In 2009, researcher Jeff Jacobsen wrote about Scientology’s documented problems bringing foreigners to the United States to work in its “Sea Organization.” Anecdotally, ex-Scientologists say that the church relies heavily on foreigners to accept jobs under the bizarre working conditions of the Sea Org, which requires signing a billion-year contract and working 16-hour days, seven days a week, often at menial labor jobs, and for just pennies an hour.Scientology brings such workers to this country under a special visa — the Non-Immigrant Religious Worker or R-1 visa — under the idea that they’re coming here to perform religious duties at a bona fide tax exempt religious organization, which are the requirements to qualify. Some of those applications had been denied by the United States Citizenship and Immigration Services (USCIS) and had been appealed, and those appeal documents were public. Based on them, Jacobsen found that Scientology had a hard time explaining how Sea Org employees, who often work in menial or clerk positions, should be considered “religious” workers. He also found cases where the workers themselves were bewildered by the entire process, and that they found themselves virtually indentured servants in the US, making next to nothing and pretending to be “religious” workers when often they were just doing janitorial work.But how big was this issue? For years, we’ve heard stories of large numbers of immigrants being brought to the US to work in the Sea Org and staff Scientology facilities, particularly its “spiritual mecca,” the Flag Land Base in Clearwater, Florida.“Why would a religious group need to bring in workers to the United States?” Jacobsen asked. And just as importantly, “Who would want such a job, where you sign a billion year contract, work  or more hours per week, and get $50 a week plus room and board?”Now, for the first time, we have a better idea of the scope of Scientology’s reliance on the R-1 visa program, thanks to researcher and friend to the Underground Bunker, R.M. Seibert, who used the MuckRock investigative website to obtain a stunning disclosure of visa records from the USCIS.Thanks to a change in regulations that took effect in 2009, data about the number of visa applications being made by specific tax-exempt organizations became legally searchable under the Freedom of Information Act. Seibert asked for, and received, a breakdown of the total number of visa applications from January 2009 to June 2015 that had been submitted by organizations with “Church of Scientology” in their names, along with data on whether the applications had been approved and from which country the worker was originating.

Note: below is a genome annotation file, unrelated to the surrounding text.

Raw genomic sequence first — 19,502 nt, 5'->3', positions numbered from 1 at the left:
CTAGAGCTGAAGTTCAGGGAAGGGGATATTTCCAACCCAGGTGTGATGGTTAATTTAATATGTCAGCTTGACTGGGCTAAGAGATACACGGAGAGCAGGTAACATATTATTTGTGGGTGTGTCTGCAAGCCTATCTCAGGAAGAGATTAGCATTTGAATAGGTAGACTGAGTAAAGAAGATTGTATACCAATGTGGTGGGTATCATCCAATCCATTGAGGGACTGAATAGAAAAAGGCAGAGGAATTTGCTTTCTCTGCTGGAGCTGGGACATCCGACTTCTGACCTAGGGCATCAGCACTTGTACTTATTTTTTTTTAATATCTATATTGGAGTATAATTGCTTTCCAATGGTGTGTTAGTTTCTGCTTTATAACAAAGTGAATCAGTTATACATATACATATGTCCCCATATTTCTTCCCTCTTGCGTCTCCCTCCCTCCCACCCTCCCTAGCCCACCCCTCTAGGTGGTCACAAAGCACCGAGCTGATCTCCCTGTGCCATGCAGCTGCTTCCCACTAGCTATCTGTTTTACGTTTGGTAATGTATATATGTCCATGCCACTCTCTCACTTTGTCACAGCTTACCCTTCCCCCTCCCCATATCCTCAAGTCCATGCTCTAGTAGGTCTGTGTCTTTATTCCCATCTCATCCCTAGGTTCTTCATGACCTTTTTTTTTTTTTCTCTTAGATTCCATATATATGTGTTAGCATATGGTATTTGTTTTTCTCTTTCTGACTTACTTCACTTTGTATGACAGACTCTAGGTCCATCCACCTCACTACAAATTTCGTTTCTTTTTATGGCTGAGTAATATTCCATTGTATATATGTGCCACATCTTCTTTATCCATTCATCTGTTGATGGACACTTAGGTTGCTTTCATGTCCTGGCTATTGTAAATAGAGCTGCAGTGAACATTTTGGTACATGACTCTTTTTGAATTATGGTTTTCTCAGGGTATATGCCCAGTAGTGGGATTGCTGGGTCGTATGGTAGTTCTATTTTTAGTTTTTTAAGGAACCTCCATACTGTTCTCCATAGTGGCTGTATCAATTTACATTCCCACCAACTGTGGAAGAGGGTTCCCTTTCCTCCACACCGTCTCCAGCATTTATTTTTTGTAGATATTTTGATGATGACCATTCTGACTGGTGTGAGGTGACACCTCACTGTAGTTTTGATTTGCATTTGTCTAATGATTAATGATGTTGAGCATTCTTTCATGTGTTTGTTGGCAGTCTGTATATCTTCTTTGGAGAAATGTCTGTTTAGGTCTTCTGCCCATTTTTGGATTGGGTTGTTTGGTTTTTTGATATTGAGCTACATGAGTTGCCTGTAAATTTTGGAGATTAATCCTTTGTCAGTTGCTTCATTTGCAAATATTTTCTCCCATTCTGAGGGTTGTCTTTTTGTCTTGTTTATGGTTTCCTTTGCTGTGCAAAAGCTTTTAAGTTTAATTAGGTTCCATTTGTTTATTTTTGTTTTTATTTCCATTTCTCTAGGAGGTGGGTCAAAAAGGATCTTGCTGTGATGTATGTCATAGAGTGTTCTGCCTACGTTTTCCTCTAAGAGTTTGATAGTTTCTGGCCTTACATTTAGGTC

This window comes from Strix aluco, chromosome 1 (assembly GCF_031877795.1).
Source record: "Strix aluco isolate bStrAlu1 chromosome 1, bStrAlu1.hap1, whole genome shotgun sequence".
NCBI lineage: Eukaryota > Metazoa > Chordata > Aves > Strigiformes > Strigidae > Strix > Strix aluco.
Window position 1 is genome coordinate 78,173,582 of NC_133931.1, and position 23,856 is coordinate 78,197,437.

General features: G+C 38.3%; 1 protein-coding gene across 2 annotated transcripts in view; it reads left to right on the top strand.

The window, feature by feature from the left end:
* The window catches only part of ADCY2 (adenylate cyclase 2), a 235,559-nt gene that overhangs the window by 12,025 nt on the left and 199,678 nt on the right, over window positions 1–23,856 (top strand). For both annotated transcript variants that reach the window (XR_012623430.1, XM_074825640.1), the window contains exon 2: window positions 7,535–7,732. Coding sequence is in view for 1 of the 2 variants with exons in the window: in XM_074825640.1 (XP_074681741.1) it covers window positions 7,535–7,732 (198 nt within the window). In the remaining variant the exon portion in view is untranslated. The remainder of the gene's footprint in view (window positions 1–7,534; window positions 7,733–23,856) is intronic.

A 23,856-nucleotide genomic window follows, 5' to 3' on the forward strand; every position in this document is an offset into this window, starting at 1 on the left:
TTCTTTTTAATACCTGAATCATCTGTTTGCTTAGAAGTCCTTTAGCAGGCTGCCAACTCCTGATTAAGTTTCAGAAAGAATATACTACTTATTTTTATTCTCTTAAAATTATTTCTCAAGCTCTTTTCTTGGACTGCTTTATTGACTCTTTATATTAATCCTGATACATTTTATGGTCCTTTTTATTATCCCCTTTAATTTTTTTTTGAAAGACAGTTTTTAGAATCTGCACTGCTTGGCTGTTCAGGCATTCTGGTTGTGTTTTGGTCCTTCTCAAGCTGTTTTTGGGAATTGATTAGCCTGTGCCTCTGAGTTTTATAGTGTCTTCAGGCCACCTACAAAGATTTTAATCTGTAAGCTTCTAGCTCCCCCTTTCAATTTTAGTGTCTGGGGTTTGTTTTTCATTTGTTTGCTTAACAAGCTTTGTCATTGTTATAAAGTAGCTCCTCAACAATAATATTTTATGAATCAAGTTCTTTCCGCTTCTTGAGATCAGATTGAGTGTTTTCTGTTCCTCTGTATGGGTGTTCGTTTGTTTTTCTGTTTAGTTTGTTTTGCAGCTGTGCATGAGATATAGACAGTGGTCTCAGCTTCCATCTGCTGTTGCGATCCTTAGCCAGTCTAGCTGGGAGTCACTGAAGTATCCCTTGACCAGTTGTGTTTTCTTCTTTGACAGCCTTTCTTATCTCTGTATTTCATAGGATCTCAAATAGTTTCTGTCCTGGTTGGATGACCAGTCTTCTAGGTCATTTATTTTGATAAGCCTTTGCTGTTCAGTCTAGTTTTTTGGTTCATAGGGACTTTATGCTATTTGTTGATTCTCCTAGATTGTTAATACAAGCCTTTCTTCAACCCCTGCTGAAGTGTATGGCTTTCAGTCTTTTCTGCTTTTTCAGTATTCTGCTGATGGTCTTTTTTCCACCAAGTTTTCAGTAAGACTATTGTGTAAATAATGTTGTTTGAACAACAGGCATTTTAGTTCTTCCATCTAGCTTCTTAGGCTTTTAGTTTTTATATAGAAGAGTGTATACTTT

If anybody reading this has first hand experience with getting SO workers via questionable R-1s, please consider filing an immigration fraud report with the USCIS here: https://www.uscis.gov/avoid-scams/report-immigration-scams